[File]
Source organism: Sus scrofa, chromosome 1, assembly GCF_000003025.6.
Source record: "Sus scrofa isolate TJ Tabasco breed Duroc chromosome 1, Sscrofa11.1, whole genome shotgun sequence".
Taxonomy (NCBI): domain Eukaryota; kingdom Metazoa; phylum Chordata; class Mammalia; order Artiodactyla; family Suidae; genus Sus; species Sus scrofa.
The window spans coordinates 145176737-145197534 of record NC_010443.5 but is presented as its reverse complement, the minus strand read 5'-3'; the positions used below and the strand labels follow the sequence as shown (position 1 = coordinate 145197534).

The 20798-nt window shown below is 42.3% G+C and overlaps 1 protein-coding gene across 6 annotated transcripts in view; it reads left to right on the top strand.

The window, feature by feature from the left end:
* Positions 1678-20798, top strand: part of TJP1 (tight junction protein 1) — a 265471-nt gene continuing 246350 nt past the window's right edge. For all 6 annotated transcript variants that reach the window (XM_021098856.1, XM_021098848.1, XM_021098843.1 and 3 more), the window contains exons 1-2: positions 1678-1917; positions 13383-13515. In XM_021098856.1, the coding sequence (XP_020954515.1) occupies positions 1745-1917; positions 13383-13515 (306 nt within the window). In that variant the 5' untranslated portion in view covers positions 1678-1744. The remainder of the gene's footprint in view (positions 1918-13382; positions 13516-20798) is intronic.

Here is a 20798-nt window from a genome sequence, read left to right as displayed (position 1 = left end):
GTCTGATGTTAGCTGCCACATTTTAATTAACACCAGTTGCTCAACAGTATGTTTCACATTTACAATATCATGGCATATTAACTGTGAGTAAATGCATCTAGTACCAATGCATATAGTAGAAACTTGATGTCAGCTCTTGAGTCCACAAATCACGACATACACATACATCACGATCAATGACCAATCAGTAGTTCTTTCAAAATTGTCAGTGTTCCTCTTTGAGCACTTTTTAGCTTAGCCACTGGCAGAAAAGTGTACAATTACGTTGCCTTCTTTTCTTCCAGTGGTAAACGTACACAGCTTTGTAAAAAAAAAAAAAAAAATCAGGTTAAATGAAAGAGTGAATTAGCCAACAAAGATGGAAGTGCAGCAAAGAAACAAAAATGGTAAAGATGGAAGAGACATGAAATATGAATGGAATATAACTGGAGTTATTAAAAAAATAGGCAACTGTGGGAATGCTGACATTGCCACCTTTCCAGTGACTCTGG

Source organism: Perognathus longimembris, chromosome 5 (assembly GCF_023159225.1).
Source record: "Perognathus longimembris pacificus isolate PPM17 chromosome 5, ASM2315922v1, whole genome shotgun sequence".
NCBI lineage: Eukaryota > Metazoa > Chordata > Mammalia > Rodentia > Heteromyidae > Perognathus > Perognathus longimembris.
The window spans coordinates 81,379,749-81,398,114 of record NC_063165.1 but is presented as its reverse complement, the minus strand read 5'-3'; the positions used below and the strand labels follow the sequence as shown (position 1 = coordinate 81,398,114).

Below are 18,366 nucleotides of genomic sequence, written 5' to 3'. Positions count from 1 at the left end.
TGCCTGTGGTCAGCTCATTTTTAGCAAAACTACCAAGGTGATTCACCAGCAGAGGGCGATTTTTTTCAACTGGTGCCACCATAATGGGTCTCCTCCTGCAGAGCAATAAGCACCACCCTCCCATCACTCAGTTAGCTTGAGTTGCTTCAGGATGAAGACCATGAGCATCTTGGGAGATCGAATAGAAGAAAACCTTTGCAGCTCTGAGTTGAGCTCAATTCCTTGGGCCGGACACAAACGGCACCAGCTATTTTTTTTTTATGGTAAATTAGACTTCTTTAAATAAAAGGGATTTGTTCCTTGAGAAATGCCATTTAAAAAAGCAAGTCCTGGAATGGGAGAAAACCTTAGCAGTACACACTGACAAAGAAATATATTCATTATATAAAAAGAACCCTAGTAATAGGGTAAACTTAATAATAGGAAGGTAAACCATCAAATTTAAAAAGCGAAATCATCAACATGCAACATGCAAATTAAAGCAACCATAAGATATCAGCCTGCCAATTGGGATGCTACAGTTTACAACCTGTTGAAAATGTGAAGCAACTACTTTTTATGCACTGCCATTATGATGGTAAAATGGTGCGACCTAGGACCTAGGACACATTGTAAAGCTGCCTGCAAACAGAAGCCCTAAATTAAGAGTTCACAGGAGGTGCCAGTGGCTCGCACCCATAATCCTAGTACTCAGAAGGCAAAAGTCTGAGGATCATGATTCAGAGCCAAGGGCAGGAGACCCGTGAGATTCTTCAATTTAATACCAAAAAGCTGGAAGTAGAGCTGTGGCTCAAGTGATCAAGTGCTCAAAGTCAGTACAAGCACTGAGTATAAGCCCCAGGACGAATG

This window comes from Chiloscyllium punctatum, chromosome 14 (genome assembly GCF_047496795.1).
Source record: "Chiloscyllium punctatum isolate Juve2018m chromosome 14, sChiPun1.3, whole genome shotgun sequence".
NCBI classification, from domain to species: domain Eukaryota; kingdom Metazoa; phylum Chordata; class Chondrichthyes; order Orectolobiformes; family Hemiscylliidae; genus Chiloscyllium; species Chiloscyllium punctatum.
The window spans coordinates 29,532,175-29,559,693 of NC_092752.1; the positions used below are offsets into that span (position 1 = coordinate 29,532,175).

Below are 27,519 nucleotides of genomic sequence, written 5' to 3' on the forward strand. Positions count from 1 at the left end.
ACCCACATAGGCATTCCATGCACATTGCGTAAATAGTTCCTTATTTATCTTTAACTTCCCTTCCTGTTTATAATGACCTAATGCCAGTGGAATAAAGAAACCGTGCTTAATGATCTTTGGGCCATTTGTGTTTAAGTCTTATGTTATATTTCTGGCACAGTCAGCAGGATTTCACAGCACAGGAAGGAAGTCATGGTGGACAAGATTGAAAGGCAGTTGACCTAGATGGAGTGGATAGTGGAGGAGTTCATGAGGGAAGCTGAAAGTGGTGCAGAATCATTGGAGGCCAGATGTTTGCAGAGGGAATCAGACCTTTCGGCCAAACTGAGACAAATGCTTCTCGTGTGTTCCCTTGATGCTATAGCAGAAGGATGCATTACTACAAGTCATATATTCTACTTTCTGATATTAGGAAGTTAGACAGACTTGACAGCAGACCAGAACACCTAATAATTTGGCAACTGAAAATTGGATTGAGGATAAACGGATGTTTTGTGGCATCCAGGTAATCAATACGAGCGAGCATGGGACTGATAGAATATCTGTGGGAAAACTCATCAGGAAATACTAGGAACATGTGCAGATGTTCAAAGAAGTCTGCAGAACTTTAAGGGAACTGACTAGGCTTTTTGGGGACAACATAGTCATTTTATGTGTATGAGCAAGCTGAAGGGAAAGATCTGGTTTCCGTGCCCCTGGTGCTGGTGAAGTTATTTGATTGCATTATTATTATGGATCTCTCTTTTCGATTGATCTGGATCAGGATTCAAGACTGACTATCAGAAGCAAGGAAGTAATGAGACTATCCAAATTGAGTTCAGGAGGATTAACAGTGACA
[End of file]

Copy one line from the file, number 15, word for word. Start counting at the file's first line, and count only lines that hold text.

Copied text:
TGCCTGTGGTCAGCTCATTTTTAGCAAAACTACCAAGGTGATTCACCAGCAGAGGGCGATTTTTTTCAACTGGTGCCACCATAATGGGTCTCCTCCTGCAGAGCAATAAGCACCACCCTCCCATCACTCAGTTAGCTTGAGTTGCTTCAGGATGAAGACCATGAGCATCTTGGGAGATCGAATAGAAGAAAACCTTTGCAGCTCTGAGTTGAGCTCAATTCCTTGGGCCGGACACAAACGGCACCAGCTATTTTTTTTTTATGGTAAATTAGACTTCTTTAAATAAAAGGGATTTGTTCCTTGAGAAATGCCATTTAAAAAAGCAAGTCCTGGAATGGGAGAAAACCTTAGCAGTACACACTGACAAAGAAATATATTCATTATATAAAAAGAACCCTAGTAATAGGGTAAACTTAATAATAGGAAGGTAAACCATCAAATTTAAAAAGCGAAATCATCAACATGCAACATGCAAATTAAAGCAACCATAAGATATCAGCCTGCCAATTGGGATGCTACAGTTTACAACCTGTTGAAAATGTGAAGCAACTACTTTTTATGCACTGCCATTATGATGGTAAAATGGTGCGACCTAGGACCTAGGACACATTGTAAAGCTGCCTGCAAACAGAAGCCCTAAATTAAGAGTTCACAGGAGGTGCCAGTGGCTCGCACCCATAATCCTAGTACTCAGAAGGCAAAAGTCTGAGGATCATGATTCAGAGCCAAGGGCAGGAGACCCGTGAGATTCTTCAATTTAATACCAAAAAGCTGGAAGTAGAGCTGTGGCTCAAGTGATCAAGTGCTCAAAGTCAGTACAAGCACTGAGTATAAGCCCCAGGACGAATG